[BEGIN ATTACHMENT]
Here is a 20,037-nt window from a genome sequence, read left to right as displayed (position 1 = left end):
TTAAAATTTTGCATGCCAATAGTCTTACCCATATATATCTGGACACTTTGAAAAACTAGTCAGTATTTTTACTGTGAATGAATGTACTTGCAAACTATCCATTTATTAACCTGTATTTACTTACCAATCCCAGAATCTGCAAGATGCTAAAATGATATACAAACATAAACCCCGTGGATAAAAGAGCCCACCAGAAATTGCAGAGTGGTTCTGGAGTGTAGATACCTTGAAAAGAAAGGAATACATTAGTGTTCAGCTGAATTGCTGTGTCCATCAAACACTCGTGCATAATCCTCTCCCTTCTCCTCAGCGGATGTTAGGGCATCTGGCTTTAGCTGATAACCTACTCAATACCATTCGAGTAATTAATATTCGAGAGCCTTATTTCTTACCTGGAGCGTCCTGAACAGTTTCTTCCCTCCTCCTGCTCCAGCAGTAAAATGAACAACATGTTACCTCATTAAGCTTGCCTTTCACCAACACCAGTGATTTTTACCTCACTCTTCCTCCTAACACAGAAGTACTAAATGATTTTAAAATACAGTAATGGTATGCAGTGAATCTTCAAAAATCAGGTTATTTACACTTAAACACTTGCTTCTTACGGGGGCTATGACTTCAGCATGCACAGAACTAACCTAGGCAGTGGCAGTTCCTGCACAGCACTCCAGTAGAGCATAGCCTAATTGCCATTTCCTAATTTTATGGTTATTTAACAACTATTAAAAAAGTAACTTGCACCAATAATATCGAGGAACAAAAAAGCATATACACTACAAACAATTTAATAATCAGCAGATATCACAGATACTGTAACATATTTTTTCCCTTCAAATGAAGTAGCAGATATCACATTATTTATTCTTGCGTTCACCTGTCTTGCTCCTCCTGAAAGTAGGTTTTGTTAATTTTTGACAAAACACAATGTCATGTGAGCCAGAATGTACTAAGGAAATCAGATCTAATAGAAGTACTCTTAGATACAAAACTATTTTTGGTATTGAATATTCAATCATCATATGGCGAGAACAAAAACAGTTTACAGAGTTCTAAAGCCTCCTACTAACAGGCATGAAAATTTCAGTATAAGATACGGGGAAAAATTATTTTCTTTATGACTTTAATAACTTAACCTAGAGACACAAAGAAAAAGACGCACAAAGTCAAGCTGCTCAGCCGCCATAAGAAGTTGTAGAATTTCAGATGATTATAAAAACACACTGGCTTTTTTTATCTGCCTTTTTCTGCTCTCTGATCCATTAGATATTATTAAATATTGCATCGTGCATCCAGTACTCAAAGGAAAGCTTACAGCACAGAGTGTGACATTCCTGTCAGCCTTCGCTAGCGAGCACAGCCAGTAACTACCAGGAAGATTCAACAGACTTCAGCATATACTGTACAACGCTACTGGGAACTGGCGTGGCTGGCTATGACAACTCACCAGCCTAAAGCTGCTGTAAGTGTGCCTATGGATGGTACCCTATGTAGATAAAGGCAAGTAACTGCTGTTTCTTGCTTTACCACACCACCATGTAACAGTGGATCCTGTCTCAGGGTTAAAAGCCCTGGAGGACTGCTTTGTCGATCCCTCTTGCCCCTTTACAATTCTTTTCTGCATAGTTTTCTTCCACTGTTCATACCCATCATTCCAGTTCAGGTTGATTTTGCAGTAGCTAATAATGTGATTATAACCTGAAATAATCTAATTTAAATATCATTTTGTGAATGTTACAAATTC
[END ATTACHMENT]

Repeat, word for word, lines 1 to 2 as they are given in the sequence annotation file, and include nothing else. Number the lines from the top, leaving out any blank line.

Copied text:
Here is a 20,037-nt window from a genome sequence, read left to right as displayed (position 1 = left end):
TTAAAATTTTGCATGCCAATAGTCTTACCCATATATATCTGGACACTTTGAAAAACTAGTCAGTATTTTTACTGTGAATGAATGTACTTGCAAACTATCCATTTATTAACCTGTATTTACTTACCAATCCCAGAATCTGCAAGATGCTAAAATGATATACAAACATAAACCCCGTGGATAAAAGAGCCCACCAGAAATTGCAGAGTGGTTCTGGAGTGTAGATACCTTGAAAAGAAAGGAATACATTAGTGTTCAGCTGAATTGCTGTGTCCATCAAACACTCGTGCATAATCCTCTCCCTTCTCCTCAGCGGATGTTAGGGCATCTGGCTTTAGCTGATAACCTACTCAATACCATTCGAGTAATTAATATTCGAGAGCCTTATTTCTTACCTGGAGCGTCCTGAACAGTTTCTTCCCTCCTCCTGCTCCAGCAGTAAAATGAACAACATGTTACCTCATTAAGCTTGCCTTTCACCAACACCAGTGATTTTTACCTCACTCTTCCTCCTAACACAGAAGTACTAAATGATTTTAAAATACAGTAATGGTATGCAGTGAATCTTCAAAAATCAGGTTATTTACACTTAAACACTTGCTTCTTACGGGGGCTATGACTTCAGCATGCACAGAACTAACCTAGGCAGTGGCAGTTCCTGCACAGCACTCCAGTAGAGCATAGCCTAATTGCCATTTCCTAATTTTATGGTTATTTAACAACTATTAAAAAAGTAACTTGCACCAATAATATCGAGGAACAAAAAAGCATATACACTACAAACAATTTAATAATCAGCAGATATCACAGATACTGTAACATATTTTTTCCCTTCAAATGAAGTAGCAGATATCACATTATTTATTCTTGCGTTCACCTGTCTTGCTCCTCCTGAAAGTAGGTTTTGTTAATTTTTGACAAAACACAATGTCATGTGAGCCAGAATGTACTAAGGAAATCAGATCTAATAGAAGTACTCTTAGATACAAAACTATTTTTGGTATTGAATATTCAATCATCATATGGCGAGAACAAAAACAGTTTACAGAGTTCTAAAGCCTCCTACTAACAGGCATGAAAATTTCAGTATAAGATACGGGGAAAAATTATTTTCTTTATGACTTTAATAACTTAACCTAGAGACACAAAGAAAAAGACGCACAAAGTCAAGCTGCTCAGCCGCCATAAGAAGTTGTAGAATTTCAGATGATTATAAAAACACACTGGCTTTTTTTATCTGCCTTTTTCTGCTCTCTGATCCATTAGATATTATTAAATATTGCATCGTGCATCCAGTACTCAAAGGAAAGCTTACAGCACAGAGTGTGACATTCCTGTCAGCCTTCGCTAGCGAGCACAGCCAGTAACTACCAGGAAGATTCAACAGACTTCAGCATATACTGTACAACGCTACTGGGAACTGGCGTGGCTGGCTATGACAACTCACCAGCCTAAAGCTGCTGTAAGTGTGCCTATGGATGGTACCCTATGTAGATAAAGGCAAGTAACTGCTGTTTCTTGCTTTACCACACCACCATGTAACAGTGGATCCTGTCTCAGGGTTAAAAGCCCTGGAGGACTGCTTTGTCGATCCCTCTTGCCCCTTTACAATTCTTTTCTGCATAGTTTTCTTCCACTGTTCATACCCATCATTCCAGTTCAGGTTGATTTTGCAGTAGCTAATAATGTGATTATAACCTGAAATAATCTAATTTAAATATCATTTTGTGAATGTTACAAATTC